Reduced site calls:
Remote meter reading over radio frequencies will greatly reduce manual meter reading by people driving vehicles. This will reduce costs, vehicle miles and modestly reduce air emissions. The remote connection and disconnection of electricity service will also reduce site visits by service people.
Utilities should be able to save energy by matching more closely the amount of power they put into the grid with customersí needs.
Improved information on energy use to customers:
If customers choose, smart meters will be able to offer almost real-time information on customers’ energy use through in-home devices: software that can speak to the smart meters and potentially even control appliances such as fridges and washing machines.
Utilities will be able to offer time-of-use rates to customers to encourage energy conservation and shift demand away from peak times, when electricity costs the most.
Electric vehicle service enhancement:
Smart meters could potentially enhance charging services for electric vehicles by allowing secure, individualized electronic billing at charging stations.
Reduced electricity bills:
Cost reductions enabled by smart meters should put downward pressure on customersí electricity bills.
High up-front costs and ratepayer risk:
The up-front installation cost for 1.8 million meters in BC Hydro’s service area is $930 million, or $500 per customer. FortisBC wants to install 130,000 meters with an up-front cost of $51 million, or $400 per customer. If the cost is not balanced by the savings, the smart meter capital costs could add 2 to 3 percent to electricity bills.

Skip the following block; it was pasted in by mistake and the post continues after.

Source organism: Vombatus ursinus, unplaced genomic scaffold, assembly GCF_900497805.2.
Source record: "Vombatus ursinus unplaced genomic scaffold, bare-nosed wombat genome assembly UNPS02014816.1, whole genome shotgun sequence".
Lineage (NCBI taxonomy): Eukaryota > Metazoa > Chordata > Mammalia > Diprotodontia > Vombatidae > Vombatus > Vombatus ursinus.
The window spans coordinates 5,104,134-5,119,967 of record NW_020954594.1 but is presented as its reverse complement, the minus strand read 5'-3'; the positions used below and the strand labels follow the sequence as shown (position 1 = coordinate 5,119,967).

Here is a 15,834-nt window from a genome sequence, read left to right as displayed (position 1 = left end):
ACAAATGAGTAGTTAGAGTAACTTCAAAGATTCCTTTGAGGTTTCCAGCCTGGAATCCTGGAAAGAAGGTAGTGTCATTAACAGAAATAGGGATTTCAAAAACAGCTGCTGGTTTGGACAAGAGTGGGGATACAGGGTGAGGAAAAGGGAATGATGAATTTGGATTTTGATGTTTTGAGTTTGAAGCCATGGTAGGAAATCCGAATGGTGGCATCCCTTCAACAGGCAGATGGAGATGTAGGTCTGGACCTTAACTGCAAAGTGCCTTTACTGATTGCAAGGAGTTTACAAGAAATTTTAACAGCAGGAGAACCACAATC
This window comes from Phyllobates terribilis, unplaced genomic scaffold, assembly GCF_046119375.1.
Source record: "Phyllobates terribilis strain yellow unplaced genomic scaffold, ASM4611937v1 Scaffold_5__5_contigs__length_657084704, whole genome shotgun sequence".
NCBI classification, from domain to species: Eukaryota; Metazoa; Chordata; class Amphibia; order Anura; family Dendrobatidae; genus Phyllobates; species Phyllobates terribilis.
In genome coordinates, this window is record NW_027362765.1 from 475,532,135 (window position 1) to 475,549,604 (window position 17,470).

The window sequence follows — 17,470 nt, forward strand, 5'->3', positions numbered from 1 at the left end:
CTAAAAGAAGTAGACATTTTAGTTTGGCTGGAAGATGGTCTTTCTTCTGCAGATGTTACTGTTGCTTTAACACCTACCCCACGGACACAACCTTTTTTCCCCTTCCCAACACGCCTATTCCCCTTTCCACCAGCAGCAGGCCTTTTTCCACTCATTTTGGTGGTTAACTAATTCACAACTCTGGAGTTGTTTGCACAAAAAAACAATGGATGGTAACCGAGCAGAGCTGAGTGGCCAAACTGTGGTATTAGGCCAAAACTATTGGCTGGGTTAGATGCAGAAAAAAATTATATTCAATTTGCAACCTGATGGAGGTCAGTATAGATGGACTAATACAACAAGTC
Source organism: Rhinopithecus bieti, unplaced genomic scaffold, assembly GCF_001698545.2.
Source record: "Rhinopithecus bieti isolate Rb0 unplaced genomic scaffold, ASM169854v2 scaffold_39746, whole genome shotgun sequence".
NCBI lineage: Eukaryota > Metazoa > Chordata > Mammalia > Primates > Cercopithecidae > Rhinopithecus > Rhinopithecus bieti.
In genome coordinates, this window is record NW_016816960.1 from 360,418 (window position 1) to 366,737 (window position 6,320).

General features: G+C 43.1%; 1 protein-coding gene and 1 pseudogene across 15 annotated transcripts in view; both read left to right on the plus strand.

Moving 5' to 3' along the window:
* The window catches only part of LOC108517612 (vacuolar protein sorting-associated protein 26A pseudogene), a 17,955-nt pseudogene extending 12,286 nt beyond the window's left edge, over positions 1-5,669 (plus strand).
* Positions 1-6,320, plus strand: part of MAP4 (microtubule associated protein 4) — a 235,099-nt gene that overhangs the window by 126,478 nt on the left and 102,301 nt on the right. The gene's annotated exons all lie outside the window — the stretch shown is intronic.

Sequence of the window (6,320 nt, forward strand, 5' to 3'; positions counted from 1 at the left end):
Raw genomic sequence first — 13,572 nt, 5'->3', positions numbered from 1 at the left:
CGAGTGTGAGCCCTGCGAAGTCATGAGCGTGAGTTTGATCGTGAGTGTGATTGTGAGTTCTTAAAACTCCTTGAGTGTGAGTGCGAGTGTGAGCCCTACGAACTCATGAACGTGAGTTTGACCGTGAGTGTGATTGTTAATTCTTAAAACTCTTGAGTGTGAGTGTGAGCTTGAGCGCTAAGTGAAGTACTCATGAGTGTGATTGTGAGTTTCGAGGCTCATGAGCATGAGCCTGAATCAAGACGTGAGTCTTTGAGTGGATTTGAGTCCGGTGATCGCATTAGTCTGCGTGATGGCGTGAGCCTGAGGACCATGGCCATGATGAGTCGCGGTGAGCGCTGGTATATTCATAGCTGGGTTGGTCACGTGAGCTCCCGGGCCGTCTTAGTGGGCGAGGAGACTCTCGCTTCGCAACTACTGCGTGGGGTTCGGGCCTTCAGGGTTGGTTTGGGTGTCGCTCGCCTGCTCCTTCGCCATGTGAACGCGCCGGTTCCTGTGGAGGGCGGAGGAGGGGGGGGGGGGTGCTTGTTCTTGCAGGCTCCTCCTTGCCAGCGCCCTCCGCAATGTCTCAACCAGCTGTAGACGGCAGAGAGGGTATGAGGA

Fortis estimates it will save $105 million over twenty years though theft reduction, about half of the total estimated cost benefit from its advanced meters. BC Hydro also expects theft reduction to account for just under half of its total cost savings. But these estimated savings rely on un-proven assumptions about the number of grow-ops and how they will respond to anti-theft measures. There is no established track record from other places to confirm the estimated savings.
Claimed radiation hazard:
Some customers worry about harm to their health from the radiation from smart meters. The meters emit at the frequency of radio waves when they communicate with the utility’s head office, or (if enabled by the customer) when they communicate with in-home devices that display a customer’s electricity use.
BCSEA is actively reviewing the evidence on smart meters in the Utilities Commissionís review of Fortisís advanced metering application. We support a full and thorough review, including of any health hazard to humans or others. Our minds are open in the issue, but so far we have seen nothing to concern us.
Do you wonder why Fortis needs Utilities Commission approval for advanced meters, but BC Hydro does not?
Normally a utility must apply to the Utilities Commission to make a large capital expenditure. The Commission then orders a proceeding at which ratepayers and the groups that represent them may scrutinize the proposal and raise any concerns.